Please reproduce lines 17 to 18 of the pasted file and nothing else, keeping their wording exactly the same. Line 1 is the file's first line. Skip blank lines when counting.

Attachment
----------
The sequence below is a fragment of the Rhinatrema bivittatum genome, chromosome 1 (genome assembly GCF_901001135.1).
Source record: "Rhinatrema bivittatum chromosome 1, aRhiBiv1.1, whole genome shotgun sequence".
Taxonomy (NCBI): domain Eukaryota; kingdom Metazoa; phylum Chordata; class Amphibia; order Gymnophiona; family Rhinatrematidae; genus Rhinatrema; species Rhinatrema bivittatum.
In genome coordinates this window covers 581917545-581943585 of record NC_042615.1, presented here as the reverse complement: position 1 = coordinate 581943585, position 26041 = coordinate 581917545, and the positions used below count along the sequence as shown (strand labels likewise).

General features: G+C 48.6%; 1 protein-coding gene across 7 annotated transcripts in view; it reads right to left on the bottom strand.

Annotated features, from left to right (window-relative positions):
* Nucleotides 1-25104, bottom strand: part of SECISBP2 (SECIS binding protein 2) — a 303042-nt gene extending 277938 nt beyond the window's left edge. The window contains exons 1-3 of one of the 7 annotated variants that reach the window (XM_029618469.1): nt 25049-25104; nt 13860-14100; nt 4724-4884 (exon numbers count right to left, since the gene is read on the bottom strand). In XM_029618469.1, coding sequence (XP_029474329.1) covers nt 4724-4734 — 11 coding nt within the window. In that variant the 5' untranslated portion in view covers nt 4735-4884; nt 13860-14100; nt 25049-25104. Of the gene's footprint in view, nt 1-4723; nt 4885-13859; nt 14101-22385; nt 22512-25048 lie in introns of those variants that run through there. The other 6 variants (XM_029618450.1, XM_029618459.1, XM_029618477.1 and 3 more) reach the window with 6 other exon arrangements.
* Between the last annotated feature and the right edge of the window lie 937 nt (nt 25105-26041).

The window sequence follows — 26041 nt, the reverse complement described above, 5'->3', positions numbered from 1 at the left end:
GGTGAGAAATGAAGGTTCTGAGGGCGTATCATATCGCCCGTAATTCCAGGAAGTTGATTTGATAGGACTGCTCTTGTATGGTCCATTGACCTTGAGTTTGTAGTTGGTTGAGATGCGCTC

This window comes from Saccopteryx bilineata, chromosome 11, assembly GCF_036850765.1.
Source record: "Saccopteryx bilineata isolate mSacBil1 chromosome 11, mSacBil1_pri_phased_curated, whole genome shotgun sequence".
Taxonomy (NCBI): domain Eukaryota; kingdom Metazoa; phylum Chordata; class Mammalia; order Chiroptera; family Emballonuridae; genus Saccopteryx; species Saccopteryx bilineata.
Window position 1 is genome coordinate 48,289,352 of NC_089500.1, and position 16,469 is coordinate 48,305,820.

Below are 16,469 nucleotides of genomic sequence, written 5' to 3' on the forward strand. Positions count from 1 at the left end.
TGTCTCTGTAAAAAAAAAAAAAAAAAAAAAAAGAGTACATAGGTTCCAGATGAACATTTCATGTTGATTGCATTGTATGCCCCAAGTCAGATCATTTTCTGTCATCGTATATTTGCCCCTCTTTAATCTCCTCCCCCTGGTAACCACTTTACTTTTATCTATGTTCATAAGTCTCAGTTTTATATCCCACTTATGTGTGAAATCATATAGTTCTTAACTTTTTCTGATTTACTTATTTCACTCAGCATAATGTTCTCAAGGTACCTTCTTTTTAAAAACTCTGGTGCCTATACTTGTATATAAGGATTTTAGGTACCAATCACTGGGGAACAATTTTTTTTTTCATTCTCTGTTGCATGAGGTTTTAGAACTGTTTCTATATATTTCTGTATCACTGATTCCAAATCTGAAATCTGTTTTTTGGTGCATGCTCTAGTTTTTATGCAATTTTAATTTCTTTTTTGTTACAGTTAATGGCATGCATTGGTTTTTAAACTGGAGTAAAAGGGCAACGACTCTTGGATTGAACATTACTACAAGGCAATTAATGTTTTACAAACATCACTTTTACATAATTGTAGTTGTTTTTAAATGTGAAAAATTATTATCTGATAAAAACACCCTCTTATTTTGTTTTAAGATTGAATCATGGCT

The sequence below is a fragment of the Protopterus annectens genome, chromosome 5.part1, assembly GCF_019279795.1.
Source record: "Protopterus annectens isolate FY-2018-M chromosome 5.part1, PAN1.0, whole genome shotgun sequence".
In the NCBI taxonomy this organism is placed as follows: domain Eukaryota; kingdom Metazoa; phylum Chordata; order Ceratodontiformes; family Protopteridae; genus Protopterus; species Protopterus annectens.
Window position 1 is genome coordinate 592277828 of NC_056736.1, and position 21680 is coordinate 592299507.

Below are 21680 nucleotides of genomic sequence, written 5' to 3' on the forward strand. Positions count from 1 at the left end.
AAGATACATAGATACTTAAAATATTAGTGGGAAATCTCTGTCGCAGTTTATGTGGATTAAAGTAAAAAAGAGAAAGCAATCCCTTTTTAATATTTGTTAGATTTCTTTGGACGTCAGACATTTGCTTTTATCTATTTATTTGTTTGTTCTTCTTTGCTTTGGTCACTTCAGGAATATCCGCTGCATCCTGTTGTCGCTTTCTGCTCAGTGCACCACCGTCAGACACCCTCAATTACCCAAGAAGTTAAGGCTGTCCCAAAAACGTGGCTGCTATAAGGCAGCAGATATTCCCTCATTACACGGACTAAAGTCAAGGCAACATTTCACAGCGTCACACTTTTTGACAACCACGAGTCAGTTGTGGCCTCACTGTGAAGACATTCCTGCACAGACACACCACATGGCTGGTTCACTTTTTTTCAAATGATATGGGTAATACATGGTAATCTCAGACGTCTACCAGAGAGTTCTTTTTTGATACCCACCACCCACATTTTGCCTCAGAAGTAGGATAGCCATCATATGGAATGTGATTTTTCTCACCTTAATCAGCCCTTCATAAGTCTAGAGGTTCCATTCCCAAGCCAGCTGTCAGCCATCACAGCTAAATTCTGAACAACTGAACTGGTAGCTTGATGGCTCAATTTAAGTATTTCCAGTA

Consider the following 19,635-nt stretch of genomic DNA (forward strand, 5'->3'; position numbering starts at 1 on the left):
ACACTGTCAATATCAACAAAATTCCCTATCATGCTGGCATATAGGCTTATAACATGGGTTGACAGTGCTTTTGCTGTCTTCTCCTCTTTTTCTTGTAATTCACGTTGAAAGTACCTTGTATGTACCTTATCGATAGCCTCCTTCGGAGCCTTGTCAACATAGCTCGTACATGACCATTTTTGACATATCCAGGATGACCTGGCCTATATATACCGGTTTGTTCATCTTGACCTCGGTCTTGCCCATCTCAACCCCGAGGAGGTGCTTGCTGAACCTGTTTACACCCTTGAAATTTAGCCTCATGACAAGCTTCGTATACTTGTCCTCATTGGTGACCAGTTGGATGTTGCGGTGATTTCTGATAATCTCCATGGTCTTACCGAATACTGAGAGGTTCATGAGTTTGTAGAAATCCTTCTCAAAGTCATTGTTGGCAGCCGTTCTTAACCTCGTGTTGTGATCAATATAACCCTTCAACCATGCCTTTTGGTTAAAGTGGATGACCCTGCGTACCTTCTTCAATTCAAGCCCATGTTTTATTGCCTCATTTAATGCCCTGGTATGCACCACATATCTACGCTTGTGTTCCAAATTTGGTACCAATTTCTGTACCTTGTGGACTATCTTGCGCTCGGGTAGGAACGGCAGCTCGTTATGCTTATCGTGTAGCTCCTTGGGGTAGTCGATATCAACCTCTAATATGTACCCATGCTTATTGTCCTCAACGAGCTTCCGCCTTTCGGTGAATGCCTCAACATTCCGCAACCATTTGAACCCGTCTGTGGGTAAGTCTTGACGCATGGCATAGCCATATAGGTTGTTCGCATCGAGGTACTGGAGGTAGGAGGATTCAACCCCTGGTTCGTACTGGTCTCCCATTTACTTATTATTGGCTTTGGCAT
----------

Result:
The sequence below is a fragment of the Protopterus annectens genome, chromosome 5.part1, assembly GCF_019279795.1.
Source record: "Protopterus annectens isolate FY-2018-M chromosome 5.part1, PAN1.0, whole genome shotgun sequence".